Empty Stocking Fund

One of the South’s largest Christmas toy giveaways relies on donors like this

Salvation Army Volunteer Krysten Hoversen

Krysten Hoversen adopted six children in the Christmas program this year, then went a step further by agreeing to buy gifts for a senior citizen in the Salvation Army’s lesser known Silver Bells Christmas program, for low income elderly people.
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Krysten Hoversen adopted six children in the Christmas program this year, then went a step further by agreeing to buy gifts for a senior citizen in the Salvation Army’s lesser known Silver Bells Christmas program, for low income elderly people.

One of the biggest Christmas toy giveaways on the East Coast launches at 8:30 a.m. Thursday, with 5,000 families set to pick up toys enough for 10,400 children. It will take four days.

The Salvation Army affair is made possible by thousands of anonymous donors who adopt children’s names off Angel Trees and buy the items on their Christmas list. Most donors pick one, maybe two children.

Then there are the people like Krysten Hoversen, one of those young professionals who fill the gleaming office towers in uptown.

She adopted six children in the Christmas program this year, then went a step further by agreeing to buy gifts for a senior citizen in the Salvation Army’s lesser known Silver Bells Christmas program for low-income elderly people.

Hoversen, 28, couldn’t help herself, after serving as one of the volunteers who registered children in the program. That meant hours of listening to stories of families in turmoil over lost jobs, lost housing or declining health.

“Call it a love of the Christmas spirit,” says Hoversen, a New York native who works as a researcher for NASCAR. “I think that’s the one thing everyone involved in this program has in common. Whether you are giving $1 or one hour of your time, it’s about going above and beyond to make someone else happy. Wouldn’t it be nice if that spirit was around all year?”

Last year, one third of the children in the program weren’t adopted by donors. In such cases, Observer readers helped by donating to the Empty Stocking Fund, a safety net for buying toys at the last minute. Last year, the fund supplied toys for 3,300 children. One hundred percent of the money donated goes to the toy program.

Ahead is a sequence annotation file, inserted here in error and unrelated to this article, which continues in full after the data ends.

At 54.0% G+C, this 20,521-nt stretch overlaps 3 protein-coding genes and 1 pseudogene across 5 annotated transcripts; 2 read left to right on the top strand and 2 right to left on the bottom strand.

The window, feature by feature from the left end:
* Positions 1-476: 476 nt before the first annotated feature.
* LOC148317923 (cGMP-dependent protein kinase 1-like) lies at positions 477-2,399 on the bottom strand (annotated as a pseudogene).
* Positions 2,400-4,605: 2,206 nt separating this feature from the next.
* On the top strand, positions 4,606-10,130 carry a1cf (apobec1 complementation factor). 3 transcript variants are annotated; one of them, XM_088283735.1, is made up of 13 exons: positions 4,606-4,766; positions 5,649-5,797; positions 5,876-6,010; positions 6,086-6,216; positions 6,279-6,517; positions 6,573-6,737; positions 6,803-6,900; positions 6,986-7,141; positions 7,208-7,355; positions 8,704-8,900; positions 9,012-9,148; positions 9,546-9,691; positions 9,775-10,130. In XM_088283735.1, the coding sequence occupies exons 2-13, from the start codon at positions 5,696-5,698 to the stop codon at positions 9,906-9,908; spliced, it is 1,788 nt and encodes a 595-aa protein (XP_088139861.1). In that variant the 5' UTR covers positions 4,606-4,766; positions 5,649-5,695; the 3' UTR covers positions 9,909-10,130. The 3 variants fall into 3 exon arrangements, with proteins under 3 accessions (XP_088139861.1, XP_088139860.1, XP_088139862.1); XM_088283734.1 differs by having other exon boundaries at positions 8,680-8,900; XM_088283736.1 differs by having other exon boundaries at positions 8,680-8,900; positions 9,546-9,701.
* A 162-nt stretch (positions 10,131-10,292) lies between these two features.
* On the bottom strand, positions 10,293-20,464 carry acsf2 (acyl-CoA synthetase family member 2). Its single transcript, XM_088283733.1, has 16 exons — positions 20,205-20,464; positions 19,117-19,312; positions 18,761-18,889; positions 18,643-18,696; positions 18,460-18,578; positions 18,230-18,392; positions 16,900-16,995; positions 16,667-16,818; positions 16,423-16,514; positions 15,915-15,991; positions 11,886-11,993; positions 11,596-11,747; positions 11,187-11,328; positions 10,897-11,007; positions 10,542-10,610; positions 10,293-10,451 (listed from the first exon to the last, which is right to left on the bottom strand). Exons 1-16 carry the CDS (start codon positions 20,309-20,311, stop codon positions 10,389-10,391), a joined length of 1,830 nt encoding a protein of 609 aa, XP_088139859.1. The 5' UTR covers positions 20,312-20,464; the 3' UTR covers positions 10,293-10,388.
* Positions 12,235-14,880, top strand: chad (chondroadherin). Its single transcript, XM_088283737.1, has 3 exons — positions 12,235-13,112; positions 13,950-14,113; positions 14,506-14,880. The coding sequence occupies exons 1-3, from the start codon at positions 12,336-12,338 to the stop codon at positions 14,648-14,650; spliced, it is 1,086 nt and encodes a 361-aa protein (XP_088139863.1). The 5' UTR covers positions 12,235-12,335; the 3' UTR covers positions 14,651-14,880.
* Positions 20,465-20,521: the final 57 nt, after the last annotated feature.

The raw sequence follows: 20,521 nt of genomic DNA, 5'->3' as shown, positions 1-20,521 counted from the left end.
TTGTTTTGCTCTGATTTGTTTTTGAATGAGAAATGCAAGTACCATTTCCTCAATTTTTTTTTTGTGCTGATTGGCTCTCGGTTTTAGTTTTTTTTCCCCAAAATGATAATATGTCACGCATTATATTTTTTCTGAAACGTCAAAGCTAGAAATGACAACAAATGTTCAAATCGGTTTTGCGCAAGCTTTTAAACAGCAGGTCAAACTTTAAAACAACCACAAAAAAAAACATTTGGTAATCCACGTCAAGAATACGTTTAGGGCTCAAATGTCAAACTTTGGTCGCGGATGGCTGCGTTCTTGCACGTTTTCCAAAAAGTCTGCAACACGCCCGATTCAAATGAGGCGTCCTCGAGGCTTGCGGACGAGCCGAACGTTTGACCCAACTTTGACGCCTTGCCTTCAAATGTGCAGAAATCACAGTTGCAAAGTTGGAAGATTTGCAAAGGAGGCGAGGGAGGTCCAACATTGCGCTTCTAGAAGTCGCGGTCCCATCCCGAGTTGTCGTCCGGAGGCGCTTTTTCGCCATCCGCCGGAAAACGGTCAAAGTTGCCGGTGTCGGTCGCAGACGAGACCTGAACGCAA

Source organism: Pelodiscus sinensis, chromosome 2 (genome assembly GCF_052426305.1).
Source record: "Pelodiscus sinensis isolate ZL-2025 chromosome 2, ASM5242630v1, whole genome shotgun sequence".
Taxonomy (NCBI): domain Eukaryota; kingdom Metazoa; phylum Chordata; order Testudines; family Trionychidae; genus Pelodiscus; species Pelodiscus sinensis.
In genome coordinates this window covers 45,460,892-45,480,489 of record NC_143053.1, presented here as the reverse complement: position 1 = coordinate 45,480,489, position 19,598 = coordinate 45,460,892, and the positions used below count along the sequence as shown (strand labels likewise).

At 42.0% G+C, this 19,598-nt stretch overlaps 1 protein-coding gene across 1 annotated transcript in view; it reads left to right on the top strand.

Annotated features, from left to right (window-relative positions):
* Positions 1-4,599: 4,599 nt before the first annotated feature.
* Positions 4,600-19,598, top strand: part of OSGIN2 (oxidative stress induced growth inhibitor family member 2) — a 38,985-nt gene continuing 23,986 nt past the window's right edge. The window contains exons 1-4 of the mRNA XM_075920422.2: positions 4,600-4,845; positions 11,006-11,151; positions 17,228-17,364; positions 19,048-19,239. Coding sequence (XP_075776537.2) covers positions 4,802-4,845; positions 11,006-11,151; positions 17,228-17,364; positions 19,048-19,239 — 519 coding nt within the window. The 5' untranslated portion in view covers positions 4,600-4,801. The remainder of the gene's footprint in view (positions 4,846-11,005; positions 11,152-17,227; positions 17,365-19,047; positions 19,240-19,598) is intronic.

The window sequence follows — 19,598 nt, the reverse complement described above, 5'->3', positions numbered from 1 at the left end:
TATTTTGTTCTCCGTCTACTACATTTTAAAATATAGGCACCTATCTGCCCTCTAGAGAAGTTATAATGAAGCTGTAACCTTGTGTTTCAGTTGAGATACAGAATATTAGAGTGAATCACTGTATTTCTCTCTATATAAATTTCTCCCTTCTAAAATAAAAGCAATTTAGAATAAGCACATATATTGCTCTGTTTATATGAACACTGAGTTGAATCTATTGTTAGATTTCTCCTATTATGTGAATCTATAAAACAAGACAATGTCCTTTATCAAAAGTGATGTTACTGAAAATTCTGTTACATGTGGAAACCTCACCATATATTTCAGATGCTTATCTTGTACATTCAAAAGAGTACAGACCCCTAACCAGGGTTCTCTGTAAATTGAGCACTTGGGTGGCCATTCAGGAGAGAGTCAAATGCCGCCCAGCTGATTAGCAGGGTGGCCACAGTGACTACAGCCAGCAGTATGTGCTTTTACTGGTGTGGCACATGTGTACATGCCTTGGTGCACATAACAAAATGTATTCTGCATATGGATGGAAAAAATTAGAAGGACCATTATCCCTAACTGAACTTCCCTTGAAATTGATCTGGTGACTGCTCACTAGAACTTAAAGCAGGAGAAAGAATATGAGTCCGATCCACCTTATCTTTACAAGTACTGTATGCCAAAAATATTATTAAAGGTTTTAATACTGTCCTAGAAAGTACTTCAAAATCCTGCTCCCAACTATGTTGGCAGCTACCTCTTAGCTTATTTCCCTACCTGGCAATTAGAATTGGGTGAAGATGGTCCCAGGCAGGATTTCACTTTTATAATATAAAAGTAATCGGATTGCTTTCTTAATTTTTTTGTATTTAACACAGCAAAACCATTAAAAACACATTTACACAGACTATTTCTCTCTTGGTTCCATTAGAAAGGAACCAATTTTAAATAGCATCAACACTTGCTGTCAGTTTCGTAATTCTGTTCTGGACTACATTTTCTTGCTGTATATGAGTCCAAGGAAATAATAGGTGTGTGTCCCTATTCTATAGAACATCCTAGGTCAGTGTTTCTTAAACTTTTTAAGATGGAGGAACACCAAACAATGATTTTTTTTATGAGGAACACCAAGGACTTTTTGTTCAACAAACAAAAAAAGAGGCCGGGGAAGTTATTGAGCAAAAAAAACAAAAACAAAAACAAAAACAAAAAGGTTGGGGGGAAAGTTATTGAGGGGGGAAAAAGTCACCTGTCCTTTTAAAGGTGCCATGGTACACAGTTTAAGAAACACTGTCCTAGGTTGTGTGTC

Hoversen plans to take two days off from work to volunteer at this year’s toy distribution, which runs Dec. 15, 16, 19 and 20 at a former Walmart building on East Arrowood Drive.

Parents line up by appointment and become part of an assembly line that includes a bag of toys for each of their children, stockings stuffed with small surprises and a chance to win a bike (if donors haven’t already provided one).

Hoversen has an admittedly old-fashioned style for her community involvement. She’s a Girl Scout volunteer, a member of the Ladies Ancient Order of Hibernians at St. Mark Catholic Church, and she recently joined the Salvation Army Women’s Auxiliary.

The auxiliary is one of the community’s oldest service organizations, dating back to the 1940s, and its membership includes women in their early 90s. That makes her the baby of the group.

Dee Farrell is head of the auxiliary, and she says recruiting younger women like Hoversen is a goal in the coming year. The group’s chief mission is raising money for the Salvation Army efforts that help the homeless, low-income children and low-income elderly people.

Farrell guesses the average age of the 85 women in the group is mid-50s, including some who’ve been members for 30 years. The auxiliary is a key component in the Christmas program, which is how Hoversen got involved.

“I adopted a child off an Angel Tree last year, and I noticed a ton of names were still left,” said Hoversen. “I decided I wanted to do more, so I set a goal to adopt at least five children in 2016. … I read through the entire Salvation Army website to learn more about what they do and came across the Women’s Auxiliary page. I reached out to them.”

Hoversen launched her own online fundraiser to afford gifts enough for five children. When it did better than expected ($500), she adopted a sixth child.

Next Christmas is already on her mind, including a bigger fundraiser that reaches a broader audience.

It would be great, she says, to adopt 10 children, plus another senior. All 10 will be girls, ages 9 to 12, who ask for books and educational type toys, she has decided.

“Ultimately, I would love to have my own charity that instills in children … the idea that everyone and anyone has the ability to help others.

“It’s not all about money or experience, but about kind words and time, which everyone has.”

The Charlotte Observer has sponsored the Empty Stocking Fund since about 1920. In recent years, Observer readers have contributed an average of nearly $370,000 annually to buy needy children gifts for Christmas. All money contributed goes to the Salvation Army's Christmas Bureau, which buys toys, food, clothing and gift cards for families. To qualify, a recipient must submit verification of income, address and other information that demonstrates need. For five days in mid-December, up to 3,000 volunteers help distribute the gifts to families at a vacant department store. The name of every person who contributes to the Empty Stocking Fund will be published on this page daily. If the contributor gives in someone's memory or honor, we'll print that person's name, too. Contributors can remain anonymous.

How to help

To donate online: www.charlotteobserver.com/living/helping-others/empty-stocking-fund. Send checks to: The Empty Stocking Fund, P.O. Box 37269, Charlotte, NC 28237-7269. Questions about your donation: 704-358-5520. For helping families: 704-714-4725.

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